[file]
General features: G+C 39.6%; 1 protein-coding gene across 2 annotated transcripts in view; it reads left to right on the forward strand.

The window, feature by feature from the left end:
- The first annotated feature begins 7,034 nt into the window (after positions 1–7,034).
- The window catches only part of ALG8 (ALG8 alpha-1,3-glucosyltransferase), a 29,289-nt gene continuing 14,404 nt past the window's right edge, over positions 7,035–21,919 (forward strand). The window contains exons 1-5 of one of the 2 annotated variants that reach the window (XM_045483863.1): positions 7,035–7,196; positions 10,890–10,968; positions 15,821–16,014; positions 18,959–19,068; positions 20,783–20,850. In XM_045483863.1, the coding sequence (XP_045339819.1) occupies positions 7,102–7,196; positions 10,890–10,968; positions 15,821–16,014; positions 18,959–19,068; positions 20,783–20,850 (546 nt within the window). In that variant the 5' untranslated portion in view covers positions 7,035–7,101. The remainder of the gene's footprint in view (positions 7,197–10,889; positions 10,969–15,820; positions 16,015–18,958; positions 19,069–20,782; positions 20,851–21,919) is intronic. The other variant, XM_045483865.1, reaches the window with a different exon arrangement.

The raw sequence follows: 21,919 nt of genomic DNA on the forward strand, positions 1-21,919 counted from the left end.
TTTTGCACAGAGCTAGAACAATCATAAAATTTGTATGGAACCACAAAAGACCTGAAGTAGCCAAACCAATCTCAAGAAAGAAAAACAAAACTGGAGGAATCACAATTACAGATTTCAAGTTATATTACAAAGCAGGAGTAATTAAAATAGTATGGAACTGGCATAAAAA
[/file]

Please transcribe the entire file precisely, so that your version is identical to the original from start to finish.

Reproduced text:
General features: G+C 39.6%; 1 protein-coding gene across 2 annotated transcripts in view; it reads left to right on the forward strand.

The window, feature by feature from the left end:
- The first annotated feature begins 7,034 nt into the window (after positions 1–7,034).
- The window catches only part of ALG8 (ALG8 alpha-1,3-glucosyltransferase), a 29,289-nt gene continuing 14,404 nt past the window's right edge, over positions 7,035–21,919 (forward strand). The window contains exons 1-5 of one of the 2 annotated variants that reach the window (XM_045483863.1): positions 7,035–7,196; positions 10,890–10,968; positions 15,821–16,014; positions 18,959–19,068; positions 20,783–20,850. In XM_045483863.1, the coding sequence (XP_045339819.1) occupies positions 7,102–7,196; positions 10,890–10,968; positions 15,821–16,014; positions 18,959–19,068; positions 20,783–20,850 (546 nt within the window). In that variant the 5' untranslated portion in view covers positions 7,035–7,101. The remainder of the gene's footprint in view (positions 7,197–10,889; positions 10,969–15,820; positions 16,015–18,958; positions 19,069–20,782; positions 20,851–21,919) is intronic. The other variant, XM_045483865.1, reaches the window with a different exon arrangement.

The raw sequence follows: 21,919 nt of genomic DNA on the forward strand, positions 1-21,919 counted from the left end.
TTTTGCACAGAGCTAGAACAATCATAAAATTTGTATGGAACCACAAAAGACCTGAAGTAGCCAAACCAATCTCAAGAAAGAAAAACAAAACTGGAGGAATCACAATTACAGATTTCAAGTTATATTACAAAGCAGGAGTAATTAAAATAGTATGGAACTGGCATAAAAA